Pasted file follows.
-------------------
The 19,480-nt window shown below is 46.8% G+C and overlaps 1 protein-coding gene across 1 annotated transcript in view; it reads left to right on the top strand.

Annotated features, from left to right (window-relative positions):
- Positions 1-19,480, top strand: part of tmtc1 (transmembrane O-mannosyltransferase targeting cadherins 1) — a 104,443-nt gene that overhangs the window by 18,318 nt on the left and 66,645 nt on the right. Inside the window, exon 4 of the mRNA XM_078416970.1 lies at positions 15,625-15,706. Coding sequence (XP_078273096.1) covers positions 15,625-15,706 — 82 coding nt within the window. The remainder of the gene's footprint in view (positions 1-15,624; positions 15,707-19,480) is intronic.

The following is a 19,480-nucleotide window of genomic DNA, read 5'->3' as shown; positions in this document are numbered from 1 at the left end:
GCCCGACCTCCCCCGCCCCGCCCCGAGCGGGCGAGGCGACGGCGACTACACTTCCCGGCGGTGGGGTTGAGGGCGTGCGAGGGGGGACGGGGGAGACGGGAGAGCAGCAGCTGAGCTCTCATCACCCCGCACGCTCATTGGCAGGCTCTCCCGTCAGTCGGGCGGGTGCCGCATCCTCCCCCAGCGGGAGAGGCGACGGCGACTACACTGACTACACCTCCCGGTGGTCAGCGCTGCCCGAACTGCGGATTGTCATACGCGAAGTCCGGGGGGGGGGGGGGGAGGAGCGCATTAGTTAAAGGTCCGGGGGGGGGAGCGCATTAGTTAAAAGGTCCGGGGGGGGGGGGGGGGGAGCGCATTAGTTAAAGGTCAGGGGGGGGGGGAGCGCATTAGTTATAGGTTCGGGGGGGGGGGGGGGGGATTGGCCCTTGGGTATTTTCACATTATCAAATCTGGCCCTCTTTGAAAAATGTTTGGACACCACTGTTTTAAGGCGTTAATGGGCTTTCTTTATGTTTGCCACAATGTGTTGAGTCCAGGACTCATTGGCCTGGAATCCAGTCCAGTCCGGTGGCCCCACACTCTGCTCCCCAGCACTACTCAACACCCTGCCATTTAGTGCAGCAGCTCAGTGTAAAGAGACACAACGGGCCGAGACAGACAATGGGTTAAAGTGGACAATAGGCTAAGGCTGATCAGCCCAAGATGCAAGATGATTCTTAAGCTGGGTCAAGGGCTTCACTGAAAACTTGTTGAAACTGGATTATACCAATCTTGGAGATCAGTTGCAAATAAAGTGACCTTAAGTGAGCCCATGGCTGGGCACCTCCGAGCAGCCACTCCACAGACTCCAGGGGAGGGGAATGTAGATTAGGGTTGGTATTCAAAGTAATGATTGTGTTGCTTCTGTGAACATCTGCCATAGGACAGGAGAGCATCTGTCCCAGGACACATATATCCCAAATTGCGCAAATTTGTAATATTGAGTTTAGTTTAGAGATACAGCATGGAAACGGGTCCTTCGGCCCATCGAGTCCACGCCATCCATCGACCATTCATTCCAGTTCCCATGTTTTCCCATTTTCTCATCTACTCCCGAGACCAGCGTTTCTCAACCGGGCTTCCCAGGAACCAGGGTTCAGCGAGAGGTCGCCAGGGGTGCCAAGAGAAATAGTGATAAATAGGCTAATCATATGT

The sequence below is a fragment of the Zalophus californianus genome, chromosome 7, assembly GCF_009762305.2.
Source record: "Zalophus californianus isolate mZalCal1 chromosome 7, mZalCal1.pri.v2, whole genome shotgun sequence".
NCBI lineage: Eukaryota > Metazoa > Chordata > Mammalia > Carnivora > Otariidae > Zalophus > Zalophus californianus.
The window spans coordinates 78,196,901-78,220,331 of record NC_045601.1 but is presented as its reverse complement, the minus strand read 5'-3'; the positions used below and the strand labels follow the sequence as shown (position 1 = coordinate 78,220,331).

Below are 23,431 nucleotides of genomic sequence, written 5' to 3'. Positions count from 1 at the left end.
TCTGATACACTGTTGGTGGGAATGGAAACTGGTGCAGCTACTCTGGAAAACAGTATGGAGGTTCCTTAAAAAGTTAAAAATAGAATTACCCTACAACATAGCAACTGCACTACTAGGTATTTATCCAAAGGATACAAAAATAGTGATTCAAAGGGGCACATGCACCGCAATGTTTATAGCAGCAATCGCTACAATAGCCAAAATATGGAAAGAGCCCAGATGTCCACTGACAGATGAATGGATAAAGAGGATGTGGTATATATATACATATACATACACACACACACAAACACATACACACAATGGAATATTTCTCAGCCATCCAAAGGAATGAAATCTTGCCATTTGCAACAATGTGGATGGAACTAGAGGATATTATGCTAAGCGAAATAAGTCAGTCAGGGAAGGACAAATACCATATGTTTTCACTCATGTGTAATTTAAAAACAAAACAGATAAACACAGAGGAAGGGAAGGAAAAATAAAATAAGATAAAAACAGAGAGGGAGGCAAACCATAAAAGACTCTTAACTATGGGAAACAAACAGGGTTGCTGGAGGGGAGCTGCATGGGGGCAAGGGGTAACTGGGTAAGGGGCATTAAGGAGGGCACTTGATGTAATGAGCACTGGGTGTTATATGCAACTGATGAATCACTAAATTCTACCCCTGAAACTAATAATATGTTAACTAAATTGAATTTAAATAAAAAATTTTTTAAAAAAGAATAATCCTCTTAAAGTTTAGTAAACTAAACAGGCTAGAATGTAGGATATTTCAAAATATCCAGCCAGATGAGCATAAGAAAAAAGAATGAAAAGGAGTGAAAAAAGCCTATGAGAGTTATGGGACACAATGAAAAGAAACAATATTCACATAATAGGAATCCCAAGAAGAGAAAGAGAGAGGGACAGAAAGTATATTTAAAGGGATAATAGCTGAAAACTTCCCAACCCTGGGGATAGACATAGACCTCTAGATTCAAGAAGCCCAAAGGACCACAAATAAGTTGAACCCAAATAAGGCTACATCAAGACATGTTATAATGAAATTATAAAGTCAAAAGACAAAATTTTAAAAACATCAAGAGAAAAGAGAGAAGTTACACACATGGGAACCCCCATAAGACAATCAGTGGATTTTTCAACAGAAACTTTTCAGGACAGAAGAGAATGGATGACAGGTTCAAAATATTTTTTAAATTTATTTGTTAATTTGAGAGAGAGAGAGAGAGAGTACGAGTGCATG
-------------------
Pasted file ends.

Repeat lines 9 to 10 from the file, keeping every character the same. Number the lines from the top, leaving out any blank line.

The window spans coordinates 78,196,901-78,220,331 of record NC_045601.1 but is presented as its reverse complement, the minus strand read 5'-3'; the positions used below and the strand labels follow the sequence as shown (position 1 = coordinate 78,220,331).

Below are 23,431 nucleotides of genomic sequence, written 5' to 3'. Positions count from 1 at the left end.